Is Copa Coca-Cola really giving more?

Copa Coca-Cola 2017

Year in year out, Coca-Cola affects the lives of many Nigerian children though its grassroots developmental football initiative, Copa Coca-Cola. Call it corporate social responsibility gesture, you would bee absolutely correct.

The idea targeted at teens about the age of 15, has been running for close to a decade touching the ends of the country with meaningful take-away packages for the participating schools.

Without doubts, talents have been discovered, lives have been touched, homes have blessed by such corporate gestures which may not be peculiar to the brand (Coca-Cola) only. We have seen some global brands organize sprint events, Basketball and other games, which is highly commendable, also to mention the media arm (Channels TV) involved through its football competition tagged ‘Channels kids cup’.

Highly commendable. But we need to see more organizations get involved to save the nation at a time such as this when the national sports festival aimed at discovering talents is not a certainty as confirmed by the Sports ministry owing to “lack of funds.”

Meanwhile, around 5,000 schools participated in this year’s Copa Coca-Cola football competition which saw Progressive Comprehensive Secondary school, Osun emerge winner after beating Owerri City College 1-0 in the final inside Onikan stadium, Lagos. Also, Fosla Academy who were runner up in the last edition lost by a lone goal to Government College Katsina to claim third position.

The theme for this year’s competition, “COPA Coca-Cola Gives You More”, actually captures what the brand has to offer the teens now and in the coming years. Marketing Manager (Colas), Coca-Cola Nigeria, Mr Cletus Onyebuoha in an exclusive interview with noted that the company was committed to developing the game in the country.

“The competition is a platform for us to give back to the society, and when we do that it helps us in terms of corporate reputation. For the brand it also helps us gain the love of the teens when we reach out to them directly. The brand is for teens, and they are our core target.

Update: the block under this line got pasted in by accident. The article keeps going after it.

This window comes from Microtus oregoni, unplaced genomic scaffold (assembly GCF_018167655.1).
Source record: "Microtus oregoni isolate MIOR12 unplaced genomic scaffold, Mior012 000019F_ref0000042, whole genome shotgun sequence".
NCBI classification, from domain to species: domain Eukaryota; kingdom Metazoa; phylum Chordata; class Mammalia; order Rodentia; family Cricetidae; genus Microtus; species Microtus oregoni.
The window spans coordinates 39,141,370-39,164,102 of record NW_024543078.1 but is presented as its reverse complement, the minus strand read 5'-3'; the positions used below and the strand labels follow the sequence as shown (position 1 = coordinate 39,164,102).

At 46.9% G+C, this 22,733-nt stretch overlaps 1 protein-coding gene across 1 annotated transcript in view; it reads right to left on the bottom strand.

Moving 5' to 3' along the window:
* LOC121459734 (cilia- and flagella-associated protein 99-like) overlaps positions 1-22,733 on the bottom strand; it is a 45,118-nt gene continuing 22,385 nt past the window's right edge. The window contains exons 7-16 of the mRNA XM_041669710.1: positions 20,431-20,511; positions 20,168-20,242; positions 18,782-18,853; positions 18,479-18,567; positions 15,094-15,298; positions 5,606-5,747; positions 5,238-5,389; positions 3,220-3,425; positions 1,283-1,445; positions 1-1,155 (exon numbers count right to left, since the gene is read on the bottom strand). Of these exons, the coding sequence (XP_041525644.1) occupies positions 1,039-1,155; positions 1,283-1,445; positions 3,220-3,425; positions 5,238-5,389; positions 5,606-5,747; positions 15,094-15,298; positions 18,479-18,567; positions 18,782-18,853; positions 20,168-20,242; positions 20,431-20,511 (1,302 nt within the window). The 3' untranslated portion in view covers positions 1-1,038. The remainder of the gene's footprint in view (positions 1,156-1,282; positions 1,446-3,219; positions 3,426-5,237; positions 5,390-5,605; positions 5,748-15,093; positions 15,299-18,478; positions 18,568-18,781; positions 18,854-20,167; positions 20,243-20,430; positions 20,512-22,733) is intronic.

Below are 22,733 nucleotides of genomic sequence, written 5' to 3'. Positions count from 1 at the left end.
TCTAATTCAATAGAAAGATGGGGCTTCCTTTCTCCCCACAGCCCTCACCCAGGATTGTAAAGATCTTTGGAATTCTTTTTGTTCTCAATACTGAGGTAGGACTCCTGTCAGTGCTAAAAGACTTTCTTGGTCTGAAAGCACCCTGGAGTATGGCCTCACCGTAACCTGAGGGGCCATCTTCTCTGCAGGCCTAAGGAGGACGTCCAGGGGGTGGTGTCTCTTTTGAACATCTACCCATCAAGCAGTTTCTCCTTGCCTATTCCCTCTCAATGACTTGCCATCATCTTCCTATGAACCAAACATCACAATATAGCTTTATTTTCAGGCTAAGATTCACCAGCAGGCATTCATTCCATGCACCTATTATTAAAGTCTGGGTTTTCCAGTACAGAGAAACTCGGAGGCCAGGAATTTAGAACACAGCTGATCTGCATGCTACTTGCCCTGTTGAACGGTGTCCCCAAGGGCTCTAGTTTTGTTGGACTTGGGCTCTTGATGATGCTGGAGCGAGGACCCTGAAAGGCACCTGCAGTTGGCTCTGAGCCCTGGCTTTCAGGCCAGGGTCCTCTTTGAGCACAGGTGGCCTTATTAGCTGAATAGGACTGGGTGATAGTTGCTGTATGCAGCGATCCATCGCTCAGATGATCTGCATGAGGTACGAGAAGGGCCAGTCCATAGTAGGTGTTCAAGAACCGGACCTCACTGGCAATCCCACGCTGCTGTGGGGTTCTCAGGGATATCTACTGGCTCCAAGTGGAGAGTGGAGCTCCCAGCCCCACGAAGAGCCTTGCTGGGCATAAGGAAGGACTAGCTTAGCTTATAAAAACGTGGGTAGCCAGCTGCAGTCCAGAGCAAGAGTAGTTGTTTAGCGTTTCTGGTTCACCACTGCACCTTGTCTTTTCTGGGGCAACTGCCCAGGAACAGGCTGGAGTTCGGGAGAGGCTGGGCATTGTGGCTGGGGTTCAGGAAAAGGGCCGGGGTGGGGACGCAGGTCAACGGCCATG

“Developing the game of soccer in Nigeria from the grassroots is our target for Copa Coca-Cola. And that is why we started playing this games from the grassroots; villages, local governments, states, regionals, regionals of regionals until we have the national finals.

“We are discovering them from the remotest parts of the country and are mostly public schools where you have many underprivileged kids. And that is why we added scholarships this time around having discovered that if we are going to encourage them to follow their passion which is soccer, you have to map out how to keep them in school and learn so they can chase both concurrently.

“We have done this for nine seasons and we are still going.

“Every year we keep having an incremental improvements, we keep on challenging our strategies, our own successes as well just to make sure that we are doing things better. For example, last year we went to only 3000 schools, only 32 states, but this year we touched all 36 states including the FCT and reach 5000 out of 700 public schools ofcourse with a few private schools as well.

“In terms of scholarship, it wasn’t available last year. What we did was to have an education fund to the winning schools but this time it was a combination (Maximum scholarship of NGN500,000, each student gets individual scholarship as well) You will agree with me that this is an improvement compared to the previous.

Speaking on the future of the competition, Mr Cletus confirmed that the brand is cooking up a much bigger package for the next edition. “Don’t forget that next year is a FIFA world cup year, and Coca-Cola is a global sponsor of the event, so what we will say is that everyone should stay tuned.”

For the sports ministry and the just-launched sporting federations in the country, its is high time they initiated developmental programmes in the model of what Copa Coca-Cola presents and the initiatives of other private organizations. Perhaps a public-private partnership will be a welcome idea. Plus, this must not stop at the ideation and execution. We must as a matter of fact follow-up on the talents discovered to ensure they really become what they want to become in matter of years, representing the nation at world events as the case may be. It is beyond competition.


Photo credit: Tolu Olasoji

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